Swamp Thing is crawling out of the muck and into bookstores and comic shops this fall with a fresh graphic novel retelling of the origins of one of DC Comics' most popular beasts — and SYFY WIRE has an exclusive look into the greenery alongside a chat with its talented creative team.
Written by New York Times bestselling author Maggie Stiefvater (the Raven Cycle series) and seeded with fertile art from Morgan Beem, Swamp Thing: Twin Branches is an absorbing young adult offering that illuminates the sweeping saga of twin teenage brothers, Alec and Walker Holland.
This haunting tale arrives on Oct. 13 and begins with the inseparable siblings traveling to Virginia for their final fateful summer before college.
While Walker thrives in the glare of parties and social life, Alec recedes into the quiet darkness of the laboratory, where he's driven to finding answers in his biological experiments on consciousness and memory. However, what Alec soon realizes is that the scientific work isn’t about unravelling nature’s riddles, but about discovering who he really is. Although these twin brothers have grown distant, they still share familial roots and must confront ancient truths deep in the swamp, and as their lives diverge, dormant memories sprout to the surface.
Stiefvater approached the narrative for this Swamp Thing reimagining from multiple perspectives.
"I’m a huge science nerd. I’m an airy-fairy fantasy person," Stiefvater tells SYFY WIRE. "People often think these two things are opposites, but I think they’re just different sides of the same coin. Science has a reputation of absolute rules and magic is considered amorphous and unbounding. But in reality, there’s so much we don’t know about science, and any fantasy reader will tell you that magic isn’t much fun if it doesn’t have rules that govern how it’s used in the story. I think it’s why we still are fascinated with alchemy. Is it magic? Is it science? We like that we can’t tell. It’s the Jurassic Park Effect."
"I love what Alan Moore brought to the character of Swamp Thing — it was no physical transformation story, Alec Holland into Monstrous Alec Holland. Instead, Swamp Thing was something wholly new for the genre: Swamp Thing was a monster who remembered being Alec Holland. It thinks it is Alec Holland but actually, everything left of the original is gone. I thought this was wonderful. Nuanced. And you know why it’s monstrous? Because we are actually all that monster. We are all a person today who remembers being the person we were yesterday, and through that alchemy, we maintain a continuity of identity, personality. Wonderful. We’re all horror stories and magic tricks."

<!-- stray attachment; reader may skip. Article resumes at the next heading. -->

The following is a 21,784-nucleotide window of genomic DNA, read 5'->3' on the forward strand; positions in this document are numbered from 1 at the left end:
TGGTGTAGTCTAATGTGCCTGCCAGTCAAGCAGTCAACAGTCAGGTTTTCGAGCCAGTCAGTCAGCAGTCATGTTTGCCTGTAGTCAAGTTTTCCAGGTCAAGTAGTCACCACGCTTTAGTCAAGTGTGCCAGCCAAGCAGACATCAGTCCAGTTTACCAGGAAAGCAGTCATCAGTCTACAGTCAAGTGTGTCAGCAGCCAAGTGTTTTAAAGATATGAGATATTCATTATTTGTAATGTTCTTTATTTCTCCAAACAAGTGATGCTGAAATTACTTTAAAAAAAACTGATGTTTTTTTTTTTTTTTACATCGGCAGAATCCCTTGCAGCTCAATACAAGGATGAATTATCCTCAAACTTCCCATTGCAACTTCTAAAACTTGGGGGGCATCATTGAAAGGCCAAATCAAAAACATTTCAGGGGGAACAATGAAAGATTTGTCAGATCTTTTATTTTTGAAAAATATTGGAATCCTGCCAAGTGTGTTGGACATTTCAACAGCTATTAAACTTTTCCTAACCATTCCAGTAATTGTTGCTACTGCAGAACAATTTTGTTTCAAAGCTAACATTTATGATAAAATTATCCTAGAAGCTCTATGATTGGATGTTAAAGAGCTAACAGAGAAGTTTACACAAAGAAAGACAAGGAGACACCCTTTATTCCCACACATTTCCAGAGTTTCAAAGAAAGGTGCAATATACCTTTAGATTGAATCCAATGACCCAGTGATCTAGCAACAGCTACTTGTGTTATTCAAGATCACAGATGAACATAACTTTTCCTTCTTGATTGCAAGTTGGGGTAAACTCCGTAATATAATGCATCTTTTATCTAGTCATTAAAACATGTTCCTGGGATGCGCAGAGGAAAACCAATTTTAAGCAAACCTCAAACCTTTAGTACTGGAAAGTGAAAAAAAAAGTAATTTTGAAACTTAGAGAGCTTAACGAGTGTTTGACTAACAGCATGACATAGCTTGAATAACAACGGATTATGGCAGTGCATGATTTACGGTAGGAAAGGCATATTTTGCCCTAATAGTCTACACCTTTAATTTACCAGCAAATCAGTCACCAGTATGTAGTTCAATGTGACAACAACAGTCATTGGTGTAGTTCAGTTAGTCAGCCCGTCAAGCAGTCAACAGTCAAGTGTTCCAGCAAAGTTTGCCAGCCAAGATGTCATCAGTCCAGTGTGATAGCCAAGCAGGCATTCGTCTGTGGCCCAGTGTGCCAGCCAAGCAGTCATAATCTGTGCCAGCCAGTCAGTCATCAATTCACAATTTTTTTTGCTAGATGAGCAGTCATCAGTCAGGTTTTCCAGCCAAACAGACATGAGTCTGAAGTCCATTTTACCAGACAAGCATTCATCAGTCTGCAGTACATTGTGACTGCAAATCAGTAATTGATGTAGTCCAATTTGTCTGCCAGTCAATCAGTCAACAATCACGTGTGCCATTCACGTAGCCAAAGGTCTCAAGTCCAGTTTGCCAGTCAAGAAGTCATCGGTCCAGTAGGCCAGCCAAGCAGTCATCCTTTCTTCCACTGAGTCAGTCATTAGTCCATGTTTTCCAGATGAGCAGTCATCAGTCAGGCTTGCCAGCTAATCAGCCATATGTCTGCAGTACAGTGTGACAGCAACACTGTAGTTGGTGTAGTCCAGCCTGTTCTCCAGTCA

Artist Morgan Beem drew from a multitude of inspirations in setting the verdant tone for this graphic novel project.
"I tried throughout the graphic novel to use plant life and symbols to set the mood," Beem tells SYFY WIRE. "We use flowers and plants for so many occasions and feelings and symbols in human life, that I think we react with a lot of emotion to the visual of certain plants and flowers. I also tried to be sure that the use of panel layout controlled the pacing in order to build tension, suspense, and add an extra punch to key moments.
"For the panel layouts themselves, I drew inspiration from a few places, namely manga and French comics. I really enjoy how these two industries use panels in their comics in a bit more or a free manner, but also doesn't try to over complicate the individual shots. Another huge inspiration of mine when it comes to comic storytelling is Rosemary Valero-O'Connell. I think she is a master storyteller and really captures what the medium can do better than any other, and I am inspired by her layouts and storytelling regularly.
"Living in Savannah, Georgia while attending school I fell in love with the lush, green, and almost oppressive natural surrounding that is the coastal marsh," she adds. "I really love humidity (my friends think I'm crazy) and the smell and feel of nature creeping in from all sides."
Now enjoy our exclusive five-page preview of DC Comics' Swamp Thing: Twin Branches (available Oct. 13) in the full gallery below.